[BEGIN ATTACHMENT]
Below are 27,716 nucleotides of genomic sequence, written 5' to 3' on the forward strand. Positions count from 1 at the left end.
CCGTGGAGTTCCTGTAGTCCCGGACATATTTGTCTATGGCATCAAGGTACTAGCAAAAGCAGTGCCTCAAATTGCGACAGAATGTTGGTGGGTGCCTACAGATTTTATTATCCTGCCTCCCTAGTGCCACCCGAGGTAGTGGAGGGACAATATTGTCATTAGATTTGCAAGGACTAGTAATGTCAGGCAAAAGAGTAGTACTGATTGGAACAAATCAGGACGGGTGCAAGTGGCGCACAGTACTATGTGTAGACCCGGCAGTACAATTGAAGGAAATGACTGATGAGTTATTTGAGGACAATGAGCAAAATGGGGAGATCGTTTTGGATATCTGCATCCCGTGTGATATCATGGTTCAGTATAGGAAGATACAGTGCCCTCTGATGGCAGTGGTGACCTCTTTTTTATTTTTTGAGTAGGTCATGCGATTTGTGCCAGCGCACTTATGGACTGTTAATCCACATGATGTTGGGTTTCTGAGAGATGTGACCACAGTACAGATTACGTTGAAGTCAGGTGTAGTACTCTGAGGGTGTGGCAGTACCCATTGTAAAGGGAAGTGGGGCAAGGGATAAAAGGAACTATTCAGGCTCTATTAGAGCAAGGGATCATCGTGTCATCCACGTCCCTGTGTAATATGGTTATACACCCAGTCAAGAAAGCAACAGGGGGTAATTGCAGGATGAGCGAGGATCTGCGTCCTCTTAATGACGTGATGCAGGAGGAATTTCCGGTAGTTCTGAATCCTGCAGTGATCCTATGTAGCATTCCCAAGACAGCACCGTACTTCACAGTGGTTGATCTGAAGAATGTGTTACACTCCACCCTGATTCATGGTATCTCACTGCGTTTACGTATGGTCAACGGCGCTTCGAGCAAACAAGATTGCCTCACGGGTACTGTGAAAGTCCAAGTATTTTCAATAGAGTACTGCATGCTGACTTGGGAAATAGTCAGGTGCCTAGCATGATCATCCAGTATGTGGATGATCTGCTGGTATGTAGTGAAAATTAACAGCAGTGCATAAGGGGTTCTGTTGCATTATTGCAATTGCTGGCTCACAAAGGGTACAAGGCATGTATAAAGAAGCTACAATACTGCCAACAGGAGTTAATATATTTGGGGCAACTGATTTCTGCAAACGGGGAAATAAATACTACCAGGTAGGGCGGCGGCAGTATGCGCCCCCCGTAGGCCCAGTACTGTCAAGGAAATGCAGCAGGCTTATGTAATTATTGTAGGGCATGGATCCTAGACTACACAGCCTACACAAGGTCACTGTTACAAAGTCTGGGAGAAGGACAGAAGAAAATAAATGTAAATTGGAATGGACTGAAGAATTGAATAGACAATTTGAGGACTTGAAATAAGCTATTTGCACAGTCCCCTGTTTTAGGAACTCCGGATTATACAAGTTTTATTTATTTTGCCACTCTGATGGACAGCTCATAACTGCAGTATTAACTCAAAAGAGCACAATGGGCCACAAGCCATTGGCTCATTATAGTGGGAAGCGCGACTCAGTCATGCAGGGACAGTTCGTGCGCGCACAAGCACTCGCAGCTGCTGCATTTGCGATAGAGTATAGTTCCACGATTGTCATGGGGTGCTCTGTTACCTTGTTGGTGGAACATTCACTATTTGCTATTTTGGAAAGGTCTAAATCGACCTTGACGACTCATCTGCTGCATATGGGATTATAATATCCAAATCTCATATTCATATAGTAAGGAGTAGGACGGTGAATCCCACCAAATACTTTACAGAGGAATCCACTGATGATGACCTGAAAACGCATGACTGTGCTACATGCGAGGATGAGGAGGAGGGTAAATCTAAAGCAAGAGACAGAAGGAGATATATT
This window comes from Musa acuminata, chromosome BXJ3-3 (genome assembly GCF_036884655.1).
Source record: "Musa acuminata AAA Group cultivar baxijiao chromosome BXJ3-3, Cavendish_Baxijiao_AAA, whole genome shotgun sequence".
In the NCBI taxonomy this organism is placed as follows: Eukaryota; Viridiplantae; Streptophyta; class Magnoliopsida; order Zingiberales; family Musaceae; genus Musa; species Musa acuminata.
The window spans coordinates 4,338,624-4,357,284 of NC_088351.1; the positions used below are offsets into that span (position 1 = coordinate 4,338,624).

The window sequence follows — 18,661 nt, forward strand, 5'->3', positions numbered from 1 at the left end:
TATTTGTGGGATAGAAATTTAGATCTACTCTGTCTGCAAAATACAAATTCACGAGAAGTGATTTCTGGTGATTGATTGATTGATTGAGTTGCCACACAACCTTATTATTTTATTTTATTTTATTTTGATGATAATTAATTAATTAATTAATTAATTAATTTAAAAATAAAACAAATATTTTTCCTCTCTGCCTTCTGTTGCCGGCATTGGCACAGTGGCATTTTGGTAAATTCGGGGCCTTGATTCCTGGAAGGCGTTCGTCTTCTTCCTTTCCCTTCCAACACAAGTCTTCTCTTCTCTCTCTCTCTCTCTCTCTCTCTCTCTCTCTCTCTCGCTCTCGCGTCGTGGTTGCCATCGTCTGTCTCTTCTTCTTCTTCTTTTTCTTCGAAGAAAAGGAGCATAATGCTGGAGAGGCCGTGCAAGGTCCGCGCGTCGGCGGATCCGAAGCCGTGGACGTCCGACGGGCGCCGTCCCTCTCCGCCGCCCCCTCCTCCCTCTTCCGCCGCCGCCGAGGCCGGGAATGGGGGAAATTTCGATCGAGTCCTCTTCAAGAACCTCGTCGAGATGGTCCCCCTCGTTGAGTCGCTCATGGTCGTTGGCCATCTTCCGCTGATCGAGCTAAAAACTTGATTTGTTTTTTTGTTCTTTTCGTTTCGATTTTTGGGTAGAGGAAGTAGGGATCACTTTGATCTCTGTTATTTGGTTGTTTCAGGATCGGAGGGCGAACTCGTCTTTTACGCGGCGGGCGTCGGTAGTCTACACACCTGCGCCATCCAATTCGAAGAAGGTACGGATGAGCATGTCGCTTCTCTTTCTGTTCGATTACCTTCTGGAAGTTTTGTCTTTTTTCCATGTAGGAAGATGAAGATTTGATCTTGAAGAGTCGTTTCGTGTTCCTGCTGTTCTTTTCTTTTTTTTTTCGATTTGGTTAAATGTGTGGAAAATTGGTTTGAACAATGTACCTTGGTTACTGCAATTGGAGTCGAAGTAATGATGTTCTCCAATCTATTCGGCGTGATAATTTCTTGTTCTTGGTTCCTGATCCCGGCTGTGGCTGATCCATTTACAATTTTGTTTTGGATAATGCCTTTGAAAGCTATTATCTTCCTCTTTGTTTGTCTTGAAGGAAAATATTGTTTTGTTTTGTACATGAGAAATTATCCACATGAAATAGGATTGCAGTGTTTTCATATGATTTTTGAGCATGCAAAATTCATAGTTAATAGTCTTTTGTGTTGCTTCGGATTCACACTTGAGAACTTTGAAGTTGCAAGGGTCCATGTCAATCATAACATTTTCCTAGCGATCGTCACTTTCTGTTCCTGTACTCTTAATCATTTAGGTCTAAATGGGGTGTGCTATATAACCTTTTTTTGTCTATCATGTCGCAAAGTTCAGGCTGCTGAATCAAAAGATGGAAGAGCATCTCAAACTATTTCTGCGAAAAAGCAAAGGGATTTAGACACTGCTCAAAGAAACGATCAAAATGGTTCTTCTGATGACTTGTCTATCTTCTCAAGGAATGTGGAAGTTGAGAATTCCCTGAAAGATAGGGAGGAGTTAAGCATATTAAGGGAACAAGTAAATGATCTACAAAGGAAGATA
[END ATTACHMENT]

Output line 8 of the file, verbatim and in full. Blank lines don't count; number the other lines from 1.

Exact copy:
TATTTGTGGGATAGAAATTTAGATCTACTCTGTCTGCAAAATACAAATTCACGAGAAGTGATTTCTGGTGATTGATTGATTGATTGAGTTGCCACACAACCTTATTATTTTATTTTATTTTATTTTGATGATAATTAATTAATTAATTAATTAATTAATTTAAAAATAAAACAAATATTTTTCCTCTCTGCCTTCTGTTGCCGGCATTGGCACAGTGGCATTTTGGTAAATTCGGGGCCTTGATTCCTGGAAGGCGTTCGTCTTCTTCCTTTCCCTTCCAACACAAGTCTTCTCTTCTCTCTCTCTCTCTCTCTCTCTCTCTCTCTCTCTCTCGCTCTCGCGTCGTGGTTGCCATCGTCTGTCTCTTCTTCTTCTTCTTTTTCTTCGAAGAAAAGGAGCATAATGCTGGAGAGGCCGTGCAAGGTCCGCGCGTCGGCGGATCCGAAGCCGTGGACGTCCGACGGGCGCCGTCCCTCTCCGCCGCCCCCTCCTCCCTCTTCCGCCGCCGCCGAGGCCGGGAATGGGGGAAATTTCGATCGAGTCCTCTTCAAGAACCTCGTCGAGATGGTCCCCCTCGTTGAGTCGCTCATGGTCGTTGGCCATCTTCCGCTGATCGAGCTAAAAACTTGATTTGTTTTTTTGTTCTTTTCGTTTCGATTTTTGGGTAGAGGAAGTAGGGATCACTTTGATCTCTGTTATTTGGTTGTTTCAGGATCGGAGGGCGAACTCGTCTTTTACGCGGCGGGCGTCGGTAGTCTACACACCTGCGCCATCCAATTCGAAGAAGGTACGGATGAGCATGTCGCTTCTCTTTCTGTTCGATTACCTTCTGGAAGTTTTGTCTTTTTTCCATGTAGGAAGATGAAGATTTGATCTTGAAGAGTCGTTTCGTGTTCCTGCTGTTCTTTTCTTTTTTTTTTCGATTTGGTTAAATGTGTGGAAAATTGGTTTGAACAATGTACCTTGGTTACTGCAATTGGAGTCGAAGTAATGATGTTCTCCAATCTATTCGGCGTGATAATTTCTTGTTCTTGGTTCCTGATCCCGGCTGTGGCTGATCCATTTACAATTTTGTTTTGGATAATGCCTTTGAAAGCTATTATCTTCCTCTTTGTTTGTCTTGAAGGAAAATATTGTTTTGTTTTGTACATGAGAAATTATCCACATGAAATAGGATTGCAGTGTTTTCATATGATTTTTGAGCATGCAAAATTCATAGTTAATAGTCTTTTGTGTTGCTTCGGATTCACACTTGAGAACTTTGAAGTTGCAAGGGTCCATGTCAATCATAACATTTTCCTAGCGATCGTCACTTTCTGTTCCTGTACTCTTAATCATTTAGGTCTAAATGGGGTGTGCTATATAACCTTTTTTTGTCTATCATGTCGCAAAGTTCAGGCTGCTGAATCAAAAGATGGAAGAGCATCTCAAACTATTTCTGCGAAAAAGCAAAGGGATTTAGACACTGCTCAAAGAAACGATCAAAATGGTTCTTCTGATGACTTGTCTATCTTCTCAAGGAATGTGGAAGTTGAGAATTCCCTGAAAGATAGGGAGGAGTTAAGCATATTAAGGGAACAAGTAAATGATCTACAAAGGAAGATA